Remember when I posted the complete contents of Superman #75?  That was a lot of fun and people seemed to enjoy it.  There was so much to go through…so many cool little artifacts to uncover and share.  It was like National Treasure if the point of that film was for Nicolas Cage to find a sealed copy of the death of Superman and not whatever the heck he was trying to find in that movie I have never seen.

Anyway I thought I should give the same treatment to Adventures of Superman #500 since it too was a polybagged issue with an S on the cover.  Sadly Adventures #500 is not as exciting as Superman #75 was, but it still worth looking at.

So here we go.

Like Superman #75 Adventures of Superman #500 came in three flavors.  There was a newsstand edition that was released to…well…newsstands and had a gorgeous Tom Grummett/Doug Hazlewood cover.

The direct market edition of the book had a white bag with a non-bleeding/weeping S on the front.  As I mentioned on the episode of From Crisis to Crisis where Jeffrey Taylor and I covered this issue (which can be found here and here) I had gotten my hands on the newsstand version first.  A few years later I found the bagged edition for $5 at a one day comic show and that seemed to be (at the time) a fair price.  Now you can find that bad boy in the fifty cent bin, but that is beside the point.

The back of the bag looks a lot like this.

If you compare this collector’s edition bagged Superman comic to Superman #75 (which you can do by clicking on this link) you will see that the contents of the supposed return are not as… impressive as the death.  The easy shot to take at Adventures #500 is that all it had was eight extra pages and a promotional trading card for the Bloodlines set while Superman #75 was epic in its extras. I am not convinced it is an apples/apples comparison.  With the death DC was in uncharted territory and while I love all of the bits of business that came in Superman #75 it was, in all honesty, a bit much.  The armband was a nice touch and I liked the obituary, but frankly the stamps were a bit on the useless side.  Also Adventures #500 was a different sort of beast.  It wasn’t the actual return of Superman, so putting it in the bag and having the extra content was just enough for the story inside.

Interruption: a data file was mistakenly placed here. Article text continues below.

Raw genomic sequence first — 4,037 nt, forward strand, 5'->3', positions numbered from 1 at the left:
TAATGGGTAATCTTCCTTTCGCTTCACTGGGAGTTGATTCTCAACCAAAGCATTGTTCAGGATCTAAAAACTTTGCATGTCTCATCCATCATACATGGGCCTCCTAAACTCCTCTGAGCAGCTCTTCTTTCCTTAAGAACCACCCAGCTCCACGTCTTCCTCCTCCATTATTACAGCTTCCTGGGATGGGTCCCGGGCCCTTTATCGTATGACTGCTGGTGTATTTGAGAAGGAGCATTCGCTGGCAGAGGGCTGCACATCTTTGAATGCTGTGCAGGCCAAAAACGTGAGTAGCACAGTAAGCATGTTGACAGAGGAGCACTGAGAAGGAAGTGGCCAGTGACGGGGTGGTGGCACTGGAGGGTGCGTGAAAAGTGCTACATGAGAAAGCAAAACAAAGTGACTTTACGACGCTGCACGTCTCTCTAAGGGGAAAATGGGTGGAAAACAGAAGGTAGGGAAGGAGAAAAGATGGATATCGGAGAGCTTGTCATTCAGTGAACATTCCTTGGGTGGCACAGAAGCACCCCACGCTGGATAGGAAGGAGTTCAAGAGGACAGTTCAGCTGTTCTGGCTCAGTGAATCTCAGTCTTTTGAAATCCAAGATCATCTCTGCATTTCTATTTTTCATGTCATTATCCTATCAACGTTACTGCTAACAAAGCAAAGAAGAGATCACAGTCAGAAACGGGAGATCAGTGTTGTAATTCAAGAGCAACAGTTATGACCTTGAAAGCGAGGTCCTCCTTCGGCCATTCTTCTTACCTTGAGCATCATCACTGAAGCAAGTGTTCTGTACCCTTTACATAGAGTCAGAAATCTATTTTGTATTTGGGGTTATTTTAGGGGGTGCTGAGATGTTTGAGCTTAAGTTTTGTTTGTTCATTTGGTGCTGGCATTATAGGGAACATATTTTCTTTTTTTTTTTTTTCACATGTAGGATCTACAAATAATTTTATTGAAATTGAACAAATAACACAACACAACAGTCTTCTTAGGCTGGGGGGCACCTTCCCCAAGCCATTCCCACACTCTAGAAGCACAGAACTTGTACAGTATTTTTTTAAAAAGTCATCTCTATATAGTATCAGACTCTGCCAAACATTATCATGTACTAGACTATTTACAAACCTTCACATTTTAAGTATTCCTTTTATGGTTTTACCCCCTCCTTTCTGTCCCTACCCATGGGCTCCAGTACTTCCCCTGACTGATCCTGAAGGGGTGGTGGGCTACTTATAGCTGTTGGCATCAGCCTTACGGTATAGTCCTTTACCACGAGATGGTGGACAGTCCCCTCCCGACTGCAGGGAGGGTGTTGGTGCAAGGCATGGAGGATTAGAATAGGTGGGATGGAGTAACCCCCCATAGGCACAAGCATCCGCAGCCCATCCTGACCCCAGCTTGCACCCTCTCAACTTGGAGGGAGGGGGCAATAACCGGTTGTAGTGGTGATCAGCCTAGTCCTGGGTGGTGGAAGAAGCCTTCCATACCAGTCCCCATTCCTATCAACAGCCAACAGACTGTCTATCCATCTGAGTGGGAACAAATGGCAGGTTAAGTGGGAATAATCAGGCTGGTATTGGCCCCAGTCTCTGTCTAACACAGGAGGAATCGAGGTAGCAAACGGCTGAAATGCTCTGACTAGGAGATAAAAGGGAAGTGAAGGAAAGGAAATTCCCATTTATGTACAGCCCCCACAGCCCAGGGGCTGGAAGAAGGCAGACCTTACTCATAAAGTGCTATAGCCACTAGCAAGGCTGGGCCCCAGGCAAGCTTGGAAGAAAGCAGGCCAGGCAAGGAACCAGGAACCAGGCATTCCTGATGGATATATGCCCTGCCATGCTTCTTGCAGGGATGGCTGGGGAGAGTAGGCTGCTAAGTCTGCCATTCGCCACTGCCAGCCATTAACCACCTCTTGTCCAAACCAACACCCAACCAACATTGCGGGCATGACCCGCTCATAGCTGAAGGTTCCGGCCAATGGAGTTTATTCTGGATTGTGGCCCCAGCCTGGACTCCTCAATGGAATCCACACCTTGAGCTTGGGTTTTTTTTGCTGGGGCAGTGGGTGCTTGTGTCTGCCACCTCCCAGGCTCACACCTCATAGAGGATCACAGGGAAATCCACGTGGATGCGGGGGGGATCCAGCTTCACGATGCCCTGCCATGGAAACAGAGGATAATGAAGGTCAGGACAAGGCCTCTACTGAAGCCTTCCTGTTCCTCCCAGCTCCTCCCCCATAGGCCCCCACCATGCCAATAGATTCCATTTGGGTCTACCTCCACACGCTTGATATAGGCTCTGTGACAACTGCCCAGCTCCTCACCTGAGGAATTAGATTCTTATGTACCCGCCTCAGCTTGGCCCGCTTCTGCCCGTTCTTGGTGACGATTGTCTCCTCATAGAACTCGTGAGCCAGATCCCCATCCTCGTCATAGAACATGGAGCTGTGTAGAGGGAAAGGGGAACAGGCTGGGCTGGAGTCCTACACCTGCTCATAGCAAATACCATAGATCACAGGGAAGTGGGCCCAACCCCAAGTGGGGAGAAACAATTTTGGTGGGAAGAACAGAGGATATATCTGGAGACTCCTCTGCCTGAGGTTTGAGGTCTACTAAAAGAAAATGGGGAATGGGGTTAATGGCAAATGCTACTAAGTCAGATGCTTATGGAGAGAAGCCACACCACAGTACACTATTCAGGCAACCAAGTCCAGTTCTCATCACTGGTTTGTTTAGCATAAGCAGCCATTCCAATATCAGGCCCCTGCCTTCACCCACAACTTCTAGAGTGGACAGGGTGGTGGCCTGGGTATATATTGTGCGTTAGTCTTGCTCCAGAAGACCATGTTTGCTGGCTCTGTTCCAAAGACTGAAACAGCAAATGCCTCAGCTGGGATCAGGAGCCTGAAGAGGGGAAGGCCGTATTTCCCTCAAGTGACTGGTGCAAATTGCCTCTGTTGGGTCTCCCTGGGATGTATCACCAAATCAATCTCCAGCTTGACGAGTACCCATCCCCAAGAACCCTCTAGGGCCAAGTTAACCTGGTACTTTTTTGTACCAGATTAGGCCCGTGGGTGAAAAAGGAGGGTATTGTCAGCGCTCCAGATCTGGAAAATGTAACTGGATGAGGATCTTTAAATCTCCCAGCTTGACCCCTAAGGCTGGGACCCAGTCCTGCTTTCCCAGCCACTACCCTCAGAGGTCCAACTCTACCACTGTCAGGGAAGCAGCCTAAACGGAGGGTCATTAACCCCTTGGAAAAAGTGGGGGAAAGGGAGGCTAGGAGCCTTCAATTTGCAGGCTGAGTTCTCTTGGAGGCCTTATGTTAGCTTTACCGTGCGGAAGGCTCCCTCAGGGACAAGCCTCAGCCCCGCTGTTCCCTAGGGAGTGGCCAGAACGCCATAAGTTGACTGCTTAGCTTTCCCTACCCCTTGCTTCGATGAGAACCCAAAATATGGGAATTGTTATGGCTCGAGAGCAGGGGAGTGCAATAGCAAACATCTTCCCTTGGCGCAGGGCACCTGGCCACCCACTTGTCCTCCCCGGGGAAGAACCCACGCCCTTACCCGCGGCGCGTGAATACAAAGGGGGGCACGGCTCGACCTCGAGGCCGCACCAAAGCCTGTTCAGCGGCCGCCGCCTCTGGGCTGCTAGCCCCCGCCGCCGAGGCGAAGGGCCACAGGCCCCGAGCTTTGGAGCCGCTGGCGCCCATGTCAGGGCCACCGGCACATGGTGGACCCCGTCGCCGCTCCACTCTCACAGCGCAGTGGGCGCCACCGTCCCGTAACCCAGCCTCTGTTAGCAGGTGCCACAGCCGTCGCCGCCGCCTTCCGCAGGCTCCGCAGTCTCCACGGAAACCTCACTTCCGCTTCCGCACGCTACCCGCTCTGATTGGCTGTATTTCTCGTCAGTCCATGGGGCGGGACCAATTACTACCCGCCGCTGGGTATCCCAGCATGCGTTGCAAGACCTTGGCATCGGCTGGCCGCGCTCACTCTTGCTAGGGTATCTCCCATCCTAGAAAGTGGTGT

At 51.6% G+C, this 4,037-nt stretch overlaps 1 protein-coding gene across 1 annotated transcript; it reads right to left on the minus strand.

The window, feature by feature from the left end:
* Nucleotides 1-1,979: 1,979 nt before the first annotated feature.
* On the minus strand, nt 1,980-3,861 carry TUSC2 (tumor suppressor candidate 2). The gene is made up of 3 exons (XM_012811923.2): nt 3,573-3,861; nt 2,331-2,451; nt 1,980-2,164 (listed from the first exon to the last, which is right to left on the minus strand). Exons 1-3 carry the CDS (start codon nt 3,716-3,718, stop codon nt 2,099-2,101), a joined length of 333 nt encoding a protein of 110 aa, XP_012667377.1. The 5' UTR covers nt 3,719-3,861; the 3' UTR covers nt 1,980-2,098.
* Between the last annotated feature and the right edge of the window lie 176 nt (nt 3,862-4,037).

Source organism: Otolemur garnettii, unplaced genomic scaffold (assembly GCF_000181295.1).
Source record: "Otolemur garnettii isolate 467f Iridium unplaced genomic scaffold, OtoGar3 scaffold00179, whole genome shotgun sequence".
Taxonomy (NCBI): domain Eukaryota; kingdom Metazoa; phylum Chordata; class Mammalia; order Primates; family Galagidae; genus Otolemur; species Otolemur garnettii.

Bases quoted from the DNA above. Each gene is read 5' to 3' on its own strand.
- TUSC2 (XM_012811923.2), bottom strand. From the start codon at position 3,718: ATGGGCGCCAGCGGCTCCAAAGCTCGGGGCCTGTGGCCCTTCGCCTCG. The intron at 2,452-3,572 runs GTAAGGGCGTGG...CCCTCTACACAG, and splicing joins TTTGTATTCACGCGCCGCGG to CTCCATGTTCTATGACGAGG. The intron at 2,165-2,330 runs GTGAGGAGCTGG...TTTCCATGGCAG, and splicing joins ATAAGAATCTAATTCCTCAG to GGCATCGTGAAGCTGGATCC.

I could live without the card though.  Bloodlines was bad.

I mean really bad.

Holy crap did that “event” suck out loud.

I mean it was admirable to try and create a bunch of new characters to compete with Image and Marvel but the end result was pretty @#$%ing awful.  The fact that that “event” got a trading card set shows how far out of control the early nineties comic book landscape got.  It’s the comic book equivalent of waking up buck naked next to the chick that was wearing a lamp shade on her head at the party the previous night.  You remember that party, right?  You don’t?  Maybe that’s because you were @#$%-faced drunk.  And as the woman wakes up (still wearing the lamp shade, by the way) she looks at you, smiles and then vomits all over you and the bed and the floor and it is at that moment that you realize because this has already happened to you three times before you might have a problem with alcohol.

Yeah, that’s a good way to describe Bloodlines and what it represented for comics in the nineties.

The eight extra pages were cool.  Stay tuned over the next four days to see them if you haven’t had the chance to yet.

Here is the front and back of that card.

I wonder what the marketing meeting was like when they decided to include the Bloodlines card.

DC Marketing Guy #1: So we’re about to put out Adventures of Superman #500.  Superman #75 sold pretty good, so what should we do for this one?


DC Marketing Guy #1: Come on.  Someone has to have an idea.